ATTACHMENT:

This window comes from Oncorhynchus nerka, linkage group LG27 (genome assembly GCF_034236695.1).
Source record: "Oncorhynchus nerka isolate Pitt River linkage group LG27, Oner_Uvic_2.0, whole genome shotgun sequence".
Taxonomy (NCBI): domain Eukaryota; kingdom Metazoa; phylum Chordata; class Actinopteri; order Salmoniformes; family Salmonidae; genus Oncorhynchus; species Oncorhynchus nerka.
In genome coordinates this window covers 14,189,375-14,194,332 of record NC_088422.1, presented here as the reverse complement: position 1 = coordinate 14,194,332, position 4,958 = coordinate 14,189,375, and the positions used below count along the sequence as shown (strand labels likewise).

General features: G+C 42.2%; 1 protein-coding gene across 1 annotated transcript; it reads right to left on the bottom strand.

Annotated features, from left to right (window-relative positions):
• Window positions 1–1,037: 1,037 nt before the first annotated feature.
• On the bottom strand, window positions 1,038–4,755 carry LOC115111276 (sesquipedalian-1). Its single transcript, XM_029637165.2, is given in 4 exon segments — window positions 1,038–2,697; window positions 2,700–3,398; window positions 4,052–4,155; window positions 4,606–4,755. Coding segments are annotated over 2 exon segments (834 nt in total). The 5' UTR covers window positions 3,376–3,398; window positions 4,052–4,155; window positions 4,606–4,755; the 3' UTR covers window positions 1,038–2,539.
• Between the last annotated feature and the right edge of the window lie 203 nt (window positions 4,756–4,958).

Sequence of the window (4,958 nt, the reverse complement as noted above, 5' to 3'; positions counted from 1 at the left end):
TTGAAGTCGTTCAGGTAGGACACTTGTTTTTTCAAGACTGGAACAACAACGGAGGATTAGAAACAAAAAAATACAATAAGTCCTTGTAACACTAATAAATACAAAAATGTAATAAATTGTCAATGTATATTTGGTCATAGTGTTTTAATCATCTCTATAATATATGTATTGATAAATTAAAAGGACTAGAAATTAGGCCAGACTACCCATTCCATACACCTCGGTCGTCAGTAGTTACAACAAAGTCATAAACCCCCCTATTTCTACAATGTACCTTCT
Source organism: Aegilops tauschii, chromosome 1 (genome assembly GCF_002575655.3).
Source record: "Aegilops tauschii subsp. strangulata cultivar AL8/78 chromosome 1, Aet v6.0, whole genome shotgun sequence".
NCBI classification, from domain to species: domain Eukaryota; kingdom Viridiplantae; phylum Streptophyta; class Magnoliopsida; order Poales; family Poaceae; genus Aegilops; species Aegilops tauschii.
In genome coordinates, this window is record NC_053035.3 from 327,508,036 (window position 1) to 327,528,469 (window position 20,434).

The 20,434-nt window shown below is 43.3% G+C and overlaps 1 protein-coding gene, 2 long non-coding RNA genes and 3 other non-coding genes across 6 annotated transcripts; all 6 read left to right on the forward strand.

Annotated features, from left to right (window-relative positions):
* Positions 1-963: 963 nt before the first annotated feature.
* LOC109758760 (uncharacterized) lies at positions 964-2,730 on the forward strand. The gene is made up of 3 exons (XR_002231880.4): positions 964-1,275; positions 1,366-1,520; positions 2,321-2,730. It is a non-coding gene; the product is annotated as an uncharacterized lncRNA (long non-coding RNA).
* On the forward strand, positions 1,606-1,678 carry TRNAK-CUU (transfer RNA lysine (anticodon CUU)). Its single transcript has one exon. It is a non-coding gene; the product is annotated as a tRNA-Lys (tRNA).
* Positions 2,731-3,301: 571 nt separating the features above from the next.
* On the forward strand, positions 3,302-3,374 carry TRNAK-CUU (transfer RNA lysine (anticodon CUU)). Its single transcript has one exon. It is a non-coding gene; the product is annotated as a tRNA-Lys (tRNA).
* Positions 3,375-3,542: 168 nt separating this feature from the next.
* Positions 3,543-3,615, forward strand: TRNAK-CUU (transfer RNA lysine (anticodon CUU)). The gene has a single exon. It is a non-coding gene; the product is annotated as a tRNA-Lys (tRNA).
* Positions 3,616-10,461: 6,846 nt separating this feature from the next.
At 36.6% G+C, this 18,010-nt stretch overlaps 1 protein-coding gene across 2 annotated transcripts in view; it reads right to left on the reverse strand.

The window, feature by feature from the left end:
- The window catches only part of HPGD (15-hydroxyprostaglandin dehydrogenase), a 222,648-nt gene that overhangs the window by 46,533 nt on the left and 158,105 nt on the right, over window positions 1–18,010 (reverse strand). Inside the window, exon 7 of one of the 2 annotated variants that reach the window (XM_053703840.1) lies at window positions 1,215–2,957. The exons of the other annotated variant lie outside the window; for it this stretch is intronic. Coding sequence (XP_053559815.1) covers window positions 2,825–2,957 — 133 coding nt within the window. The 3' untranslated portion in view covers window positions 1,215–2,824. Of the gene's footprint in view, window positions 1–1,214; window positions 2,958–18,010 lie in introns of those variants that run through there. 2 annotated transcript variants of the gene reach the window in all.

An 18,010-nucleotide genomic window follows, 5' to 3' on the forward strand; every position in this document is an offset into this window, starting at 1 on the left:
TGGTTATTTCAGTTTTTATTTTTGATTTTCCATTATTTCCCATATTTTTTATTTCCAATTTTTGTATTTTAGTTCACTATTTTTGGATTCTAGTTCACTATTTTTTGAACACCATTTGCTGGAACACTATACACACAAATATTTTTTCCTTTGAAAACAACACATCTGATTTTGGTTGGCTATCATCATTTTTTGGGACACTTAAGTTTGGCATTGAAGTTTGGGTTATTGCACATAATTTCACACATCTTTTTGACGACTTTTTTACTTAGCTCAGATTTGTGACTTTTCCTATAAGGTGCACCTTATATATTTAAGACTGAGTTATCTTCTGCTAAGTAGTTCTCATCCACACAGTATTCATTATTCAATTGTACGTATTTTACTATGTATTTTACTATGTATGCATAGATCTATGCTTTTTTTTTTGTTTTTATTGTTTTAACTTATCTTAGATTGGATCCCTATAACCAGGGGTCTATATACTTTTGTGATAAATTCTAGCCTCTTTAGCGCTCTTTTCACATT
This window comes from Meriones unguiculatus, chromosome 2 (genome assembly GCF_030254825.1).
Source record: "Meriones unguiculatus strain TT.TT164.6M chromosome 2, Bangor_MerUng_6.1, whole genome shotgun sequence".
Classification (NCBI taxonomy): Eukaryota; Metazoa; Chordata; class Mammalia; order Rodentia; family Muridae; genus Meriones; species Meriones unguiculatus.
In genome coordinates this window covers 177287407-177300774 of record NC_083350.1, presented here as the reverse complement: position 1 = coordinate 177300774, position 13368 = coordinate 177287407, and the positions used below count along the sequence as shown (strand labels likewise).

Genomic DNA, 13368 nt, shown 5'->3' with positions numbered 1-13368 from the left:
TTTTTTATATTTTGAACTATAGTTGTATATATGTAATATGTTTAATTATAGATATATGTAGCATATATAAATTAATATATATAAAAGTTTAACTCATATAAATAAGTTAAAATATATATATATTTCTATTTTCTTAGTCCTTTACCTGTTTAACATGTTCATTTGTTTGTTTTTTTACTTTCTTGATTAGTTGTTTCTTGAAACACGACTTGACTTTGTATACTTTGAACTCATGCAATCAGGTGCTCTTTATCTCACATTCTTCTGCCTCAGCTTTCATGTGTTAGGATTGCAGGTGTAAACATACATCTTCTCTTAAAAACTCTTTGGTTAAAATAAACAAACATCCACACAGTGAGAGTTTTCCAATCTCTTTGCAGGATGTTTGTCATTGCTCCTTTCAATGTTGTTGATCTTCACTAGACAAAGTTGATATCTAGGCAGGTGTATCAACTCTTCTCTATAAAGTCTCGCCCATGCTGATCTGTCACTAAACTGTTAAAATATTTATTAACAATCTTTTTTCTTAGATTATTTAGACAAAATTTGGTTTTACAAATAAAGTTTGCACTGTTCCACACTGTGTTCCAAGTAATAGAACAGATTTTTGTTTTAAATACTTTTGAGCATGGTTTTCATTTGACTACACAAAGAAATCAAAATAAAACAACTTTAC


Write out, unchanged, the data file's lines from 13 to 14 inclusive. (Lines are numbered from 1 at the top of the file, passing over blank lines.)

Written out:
Source record: "Aegilops tauschii subsp. strangulata cultivar AL8/78 chromosome 1, Aet v6.0, whole genome shotgun sequence".
NCBI classification, from domain to species: domain Eukaryota; kingdom Viridiplantae; phylum Streptophyta; class Magnoliopsida; order Poales; family Poaceae; genus Aegilops; species Aegilops tauschii.